Dir: Adam Nee, Aaron Nee. Starring: Sandra Bullock, Channing Tatum, Daniel Radcliffe, Da’Vine Joy Randolph, Brad Pitt. 12A, 112 minutes.
Channing Tatum plays himbos like Mozart wrote symphonies. It’s a delicate art, and about much more than playing dumb. It’s about capturing the sweet, wounded desperation of a man who’s aware of the pressure on him to fulfil some kind of masculine ideal, but wouldn’t even know where to start. The himbo, I’d argue, is an underrated feminist archetype, a positive image of masculinity that simultaneously critiques the kinds of wild expectations we place on men. It’s all about subversion – that what he’s ultimately valued for aren’t the superficial markers of dominance or caveman brawn, but the pure goodness of his heart.
Tatum has spent his entire career perfecting that kind of himbo, whether it be in the 21 Jump Street or Magic Mike films. And, finally, in The Lost City, he’s been paired with his ideal opposite: Sandra Bullock, the actor you call to play very smart women who still can’t seem to keep their lives together, who delivers in ways that are relatable as opposed to patronising. Though the film, directed by brothers Adam and Aaron Nee, presents itself as a 21st-century retread of Robert Zemeckis’s adventure romcom Romancing the Stone, it’s really the kind of project that’s suctioned itself to its A-list leads like a barnacle on a ship.
Bullock is the flinty but loveable Loretta Sage, an archaeologist who’s become an emotional shut-in after her husband’s untimely death. She’s now slumming it – in her opinion – as the author of a series of steamy romance novels. Tatum is Alan Caprison, the cover model and now public face of Loretta’s hunky creation, Dash McMahon. His dedication to the role mildly repulses her. At Loretta’s latest book signing, he answers questions like he somehow had a hand in writing her work, before promptly ripping off his shirt. Alan, in a way, has become the physical manifestation of her own self-loathing. It doesn’t help that her publicist, Beth (Da’Vine Joy Randolph), insists that she turns up to the event in a sequinned jumpsuit so tight that it forces her to shuffle around like someone wrapped head-to-toe in medical bandages.
It’s not the ideal fit for what happens next. Loretta is kidnapped by the unloved son (a very game Daniel Radcliffe) of a media mogul, Abigail Fairfax, who’s convinced the tidbits of historical knowledge littered throughout her books make her the key to finding the lost Crown of Fire. The treasure is said to be buried deep beneath a volcanic island out in the Atlantic, somewhere in the ruins of The Lost City of D, which has recently exposed itself to the elements. Well, technically, as Abigail points out, it’s exposed “just the tip”. Expect much more innuendo where that came from.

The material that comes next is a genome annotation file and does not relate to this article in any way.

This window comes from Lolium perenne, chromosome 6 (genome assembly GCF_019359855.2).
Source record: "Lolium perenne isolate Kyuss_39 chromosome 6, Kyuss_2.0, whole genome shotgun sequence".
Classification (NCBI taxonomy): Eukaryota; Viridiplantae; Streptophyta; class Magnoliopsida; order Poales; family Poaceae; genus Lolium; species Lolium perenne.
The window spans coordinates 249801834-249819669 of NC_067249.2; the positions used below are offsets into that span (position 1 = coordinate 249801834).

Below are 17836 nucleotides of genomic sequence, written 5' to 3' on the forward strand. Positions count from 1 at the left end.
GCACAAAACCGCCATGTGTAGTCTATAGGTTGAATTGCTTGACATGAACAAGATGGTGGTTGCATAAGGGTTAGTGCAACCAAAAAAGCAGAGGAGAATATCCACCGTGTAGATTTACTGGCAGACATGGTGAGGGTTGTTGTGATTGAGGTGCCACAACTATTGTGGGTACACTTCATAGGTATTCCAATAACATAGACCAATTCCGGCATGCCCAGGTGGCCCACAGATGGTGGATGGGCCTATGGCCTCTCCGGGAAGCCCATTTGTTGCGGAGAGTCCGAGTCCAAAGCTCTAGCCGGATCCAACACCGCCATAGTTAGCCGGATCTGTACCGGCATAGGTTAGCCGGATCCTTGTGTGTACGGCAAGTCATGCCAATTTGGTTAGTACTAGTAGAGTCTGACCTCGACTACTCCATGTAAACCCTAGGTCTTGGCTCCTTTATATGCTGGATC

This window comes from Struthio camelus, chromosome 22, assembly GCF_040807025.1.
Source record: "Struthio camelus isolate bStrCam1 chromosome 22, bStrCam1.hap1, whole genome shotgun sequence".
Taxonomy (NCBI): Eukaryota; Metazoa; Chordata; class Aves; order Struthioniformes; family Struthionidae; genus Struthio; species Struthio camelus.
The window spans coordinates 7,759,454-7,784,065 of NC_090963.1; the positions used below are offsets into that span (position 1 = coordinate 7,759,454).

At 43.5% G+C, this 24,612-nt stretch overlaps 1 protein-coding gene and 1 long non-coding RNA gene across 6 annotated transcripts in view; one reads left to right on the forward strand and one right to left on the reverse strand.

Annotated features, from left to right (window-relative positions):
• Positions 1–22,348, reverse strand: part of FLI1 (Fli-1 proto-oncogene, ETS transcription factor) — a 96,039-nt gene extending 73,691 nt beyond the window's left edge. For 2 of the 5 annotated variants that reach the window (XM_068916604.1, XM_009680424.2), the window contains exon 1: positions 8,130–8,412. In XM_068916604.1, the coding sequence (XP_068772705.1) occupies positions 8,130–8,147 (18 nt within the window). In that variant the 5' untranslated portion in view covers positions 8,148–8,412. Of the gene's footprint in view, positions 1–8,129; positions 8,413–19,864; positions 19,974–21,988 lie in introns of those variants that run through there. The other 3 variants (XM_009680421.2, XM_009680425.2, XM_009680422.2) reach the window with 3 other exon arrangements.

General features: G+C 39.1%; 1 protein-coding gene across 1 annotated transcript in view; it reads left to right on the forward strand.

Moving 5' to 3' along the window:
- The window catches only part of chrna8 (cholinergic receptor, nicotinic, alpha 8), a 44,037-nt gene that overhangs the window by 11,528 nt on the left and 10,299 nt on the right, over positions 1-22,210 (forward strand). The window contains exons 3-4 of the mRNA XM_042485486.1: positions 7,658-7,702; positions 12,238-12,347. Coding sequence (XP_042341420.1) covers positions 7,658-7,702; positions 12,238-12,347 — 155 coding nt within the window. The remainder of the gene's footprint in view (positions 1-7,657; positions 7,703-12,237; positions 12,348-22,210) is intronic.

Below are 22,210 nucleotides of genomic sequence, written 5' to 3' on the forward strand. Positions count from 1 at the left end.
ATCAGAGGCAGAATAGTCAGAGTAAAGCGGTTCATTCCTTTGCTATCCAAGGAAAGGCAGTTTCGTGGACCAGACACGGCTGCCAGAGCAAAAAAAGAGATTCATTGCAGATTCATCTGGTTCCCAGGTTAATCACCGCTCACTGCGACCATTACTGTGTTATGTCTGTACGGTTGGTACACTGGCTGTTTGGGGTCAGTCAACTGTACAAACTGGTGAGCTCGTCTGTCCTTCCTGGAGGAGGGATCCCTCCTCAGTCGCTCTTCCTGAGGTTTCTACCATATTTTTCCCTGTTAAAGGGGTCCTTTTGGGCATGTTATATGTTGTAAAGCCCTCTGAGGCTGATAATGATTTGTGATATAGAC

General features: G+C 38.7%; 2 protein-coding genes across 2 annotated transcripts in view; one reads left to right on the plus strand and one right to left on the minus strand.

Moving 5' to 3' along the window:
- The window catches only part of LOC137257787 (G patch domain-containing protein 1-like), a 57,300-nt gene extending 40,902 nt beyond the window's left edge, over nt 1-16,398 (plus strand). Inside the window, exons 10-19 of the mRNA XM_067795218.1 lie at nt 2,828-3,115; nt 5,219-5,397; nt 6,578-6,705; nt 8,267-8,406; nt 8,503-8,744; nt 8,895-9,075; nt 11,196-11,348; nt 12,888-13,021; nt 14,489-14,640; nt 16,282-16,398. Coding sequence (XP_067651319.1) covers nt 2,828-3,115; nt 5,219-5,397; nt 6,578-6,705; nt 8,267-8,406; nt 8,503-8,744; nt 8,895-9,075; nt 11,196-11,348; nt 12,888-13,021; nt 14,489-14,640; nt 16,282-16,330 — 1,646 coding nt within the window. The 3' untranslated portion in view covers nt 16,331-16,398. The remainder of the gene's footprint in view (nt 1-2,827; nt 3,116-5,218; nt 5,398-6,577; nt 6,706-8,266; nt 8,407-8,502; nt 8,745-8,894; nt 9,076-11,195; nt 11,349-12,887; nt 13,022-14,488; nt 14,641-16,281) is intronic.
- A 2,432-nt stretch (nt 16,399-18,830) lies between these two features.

The story here leans pretty hard on its “don’t judge a book by its cover” lessons, sometimes in the literal sense – Alan chastises Loretta for dismissing her books as nothing but low-brow shlock. But Bullock and Tatum are such dedicated professionals in the romcom field that it almost feels a little rude not to fall for their eventual romance. It’s lovely to watch the way Loretta warms up to Alan once his self-imposed image of masculinity starts to chip away, as she tenderly applies eczema cream to his back while laying out how she’d describe the moment in one of her novels. The Lost City, for the most part, finds that sweet spot between goofy and sincere, especially during the scenes where Tatum’s Alan tries to match up to the mercenary hired to rescue Loretta, played by none other than Brad Pitt. The star flips his long, blonde locks around like he’s back in Legends of the Fall, and smoulders with smug self-satisfaction. Tatum, in reaction, flounders magnificently.
Unfortunately, the further away from Tatum and Bullock you get, the more the film struggles. The fact that Patti Harrison, as Loretta’s social media manager, steals away all of her scenes just by being weird enough to call someone’s grandmother a “slut”, highlights how deficient the writing can be in other places. Randolph is stuck playing the Black best friend whose entire existence gravitates around the white protagonist; there’s an attempt to poke fun at the adventure genre’s implicit exoticism that feels awkwardly half-hearted. But if you can force yourself to be myopic enough that nothing outside of its central romance matters? Well, then, The Lost City plays like a dream.
‘The Lost City’ is in cinemas now
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